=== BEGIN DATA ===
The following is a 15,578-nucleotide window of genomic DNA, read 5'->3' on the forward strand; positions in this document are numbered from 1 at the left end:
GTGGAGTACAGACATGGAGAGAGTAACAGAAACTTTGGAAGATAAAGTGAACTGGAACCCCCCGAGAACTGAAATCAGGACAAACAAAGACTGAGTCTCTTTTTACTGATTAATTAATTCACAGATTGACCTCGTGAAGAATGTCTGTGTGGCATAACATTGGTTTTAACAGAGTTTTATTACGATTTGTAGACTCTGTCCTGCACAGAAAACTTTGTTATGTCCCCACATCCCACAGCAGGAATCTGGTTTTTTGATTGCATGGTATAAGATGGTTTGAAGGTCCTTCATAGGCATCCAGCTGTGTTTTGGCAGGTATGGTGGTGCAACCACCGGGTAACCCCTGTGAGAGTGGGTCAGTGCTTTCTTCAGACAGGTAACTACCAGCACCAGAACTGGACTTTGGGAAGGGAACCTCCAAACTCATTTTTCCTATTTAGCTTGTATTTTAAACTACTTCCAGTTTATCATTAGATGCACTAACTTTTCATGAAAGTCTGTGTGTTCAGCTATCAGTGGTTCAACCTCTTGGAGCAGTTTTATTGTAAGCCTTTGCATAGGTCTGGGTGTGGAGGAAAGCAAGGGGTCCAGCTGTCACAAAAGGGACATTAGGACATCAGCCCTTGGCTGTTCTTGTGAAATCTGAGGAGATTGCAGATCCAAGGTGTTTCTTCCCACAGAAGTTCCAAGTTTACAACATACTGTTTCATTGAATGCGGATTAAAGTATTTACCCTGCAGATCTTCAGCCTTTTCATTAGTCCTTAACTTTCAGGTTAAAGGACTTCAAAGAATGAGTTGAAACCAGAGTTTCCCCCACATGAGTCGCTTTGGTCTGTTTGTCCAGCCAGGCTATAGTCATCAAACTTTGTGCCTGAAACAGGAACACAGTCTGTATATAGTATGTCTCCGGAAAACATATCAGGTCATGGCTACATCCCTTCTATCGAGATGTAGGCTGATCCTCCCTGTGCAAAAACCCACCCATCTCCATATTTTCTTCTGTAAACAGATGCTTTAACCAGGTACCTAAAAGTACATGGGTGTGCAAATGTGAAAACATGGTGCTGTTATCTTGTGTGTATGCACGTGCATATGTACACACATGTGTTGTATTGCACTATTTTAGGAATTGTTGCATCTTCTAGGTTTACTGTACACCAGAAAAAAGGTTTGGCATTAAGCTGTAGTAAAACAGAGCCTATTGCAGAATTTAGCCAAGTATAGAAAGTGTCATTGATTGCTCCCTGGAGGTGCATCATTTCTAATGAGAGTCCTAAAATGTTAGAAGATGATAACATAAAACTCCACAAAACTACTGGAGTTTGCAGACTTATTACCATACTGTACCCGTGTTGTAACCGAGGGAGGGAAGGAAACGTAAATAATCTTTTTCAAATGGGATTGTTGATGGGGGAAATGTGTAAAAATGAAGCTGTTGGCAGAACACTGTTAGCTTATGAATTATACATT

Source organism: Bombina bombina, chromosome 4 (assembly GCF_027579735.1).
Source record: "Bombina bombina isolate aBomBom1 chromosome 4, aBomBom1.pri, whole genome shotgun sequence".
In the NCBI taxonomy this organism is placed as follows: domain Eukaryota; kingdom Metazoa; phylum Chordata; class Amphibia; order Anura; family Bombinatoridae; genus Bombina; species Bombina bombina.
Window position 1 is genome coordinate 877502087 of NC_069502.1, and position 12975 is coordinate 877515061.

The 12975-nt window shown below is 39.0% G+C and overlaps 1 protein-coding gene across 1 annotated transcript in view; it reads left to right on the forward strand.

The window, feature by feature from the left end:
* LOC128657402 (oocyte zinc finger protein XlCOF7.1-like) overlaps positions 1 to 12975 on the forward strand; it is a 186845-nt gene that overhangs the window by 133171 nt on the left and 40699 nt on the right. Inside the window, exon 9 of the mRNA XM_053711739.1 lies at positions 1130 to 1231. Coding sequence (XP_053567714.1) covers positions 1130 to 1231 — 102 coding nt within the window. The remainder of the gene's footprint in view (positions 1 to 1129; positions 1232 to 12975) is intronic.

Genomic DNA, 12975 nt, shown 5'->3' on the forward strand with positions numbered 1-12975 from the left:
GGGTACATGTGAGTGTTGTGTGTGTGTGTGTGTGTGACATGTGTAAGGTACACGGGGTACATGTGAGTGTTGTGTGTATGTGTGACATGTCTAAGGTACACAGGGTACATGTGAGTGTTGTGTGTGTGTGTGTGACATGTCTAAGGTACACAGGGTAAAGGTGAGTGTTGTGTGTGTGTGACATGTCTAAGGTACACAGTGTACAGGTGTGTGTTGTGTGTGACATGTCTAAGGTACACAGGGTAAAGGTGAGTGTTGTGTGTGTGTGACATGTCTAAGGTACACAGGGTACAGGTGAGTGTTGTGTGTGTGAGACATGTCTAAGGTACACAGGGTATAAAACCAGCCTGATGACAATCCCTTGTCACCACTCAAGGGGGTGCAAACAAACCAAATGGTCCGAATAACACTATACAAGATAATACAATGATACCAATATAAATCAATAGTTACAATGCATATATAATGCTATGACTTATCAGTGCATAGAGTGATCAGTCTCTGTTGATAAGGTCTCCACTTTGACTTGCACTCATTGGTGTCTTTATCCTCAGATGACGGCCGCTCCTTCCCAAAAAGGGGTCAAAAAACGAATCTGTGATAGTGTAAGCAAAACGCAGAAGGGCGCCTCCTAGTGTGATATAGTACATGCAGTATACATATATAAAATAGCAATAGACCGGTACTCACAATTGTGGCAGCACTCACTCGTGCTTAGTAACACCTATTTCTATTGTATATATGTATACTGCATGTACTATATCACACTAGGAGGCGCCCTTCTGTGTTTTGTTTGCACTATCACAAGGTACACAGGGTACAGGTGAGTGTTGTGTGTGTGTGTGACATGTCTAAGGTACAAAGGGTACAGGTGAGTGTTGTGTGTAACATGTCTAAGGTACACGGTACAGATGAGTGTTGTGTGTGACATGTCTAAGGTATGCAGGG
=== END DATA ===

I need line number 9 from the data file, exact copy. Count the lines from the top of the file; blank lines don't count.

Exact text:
* LOC128657402 (oocyte zinc finger protein XlCOF7.1-like) overlaps positions 1 to 12975 on the forward strand; it is a 186845-nt gene that overhangs the window by 133171 nt on the left and 40699 nt on the right. Inside the window, exon 9 of the mRNA XM_053711739.1 lies at positions 1130 to 1231. Coding sequence (XP_053567714.1) covers positions 1130 to 1231 — 102 coding nt within the window. The remainder of the gene's footprint in view (positions 1 to 1129; positions 1232 to 12975) is intronic.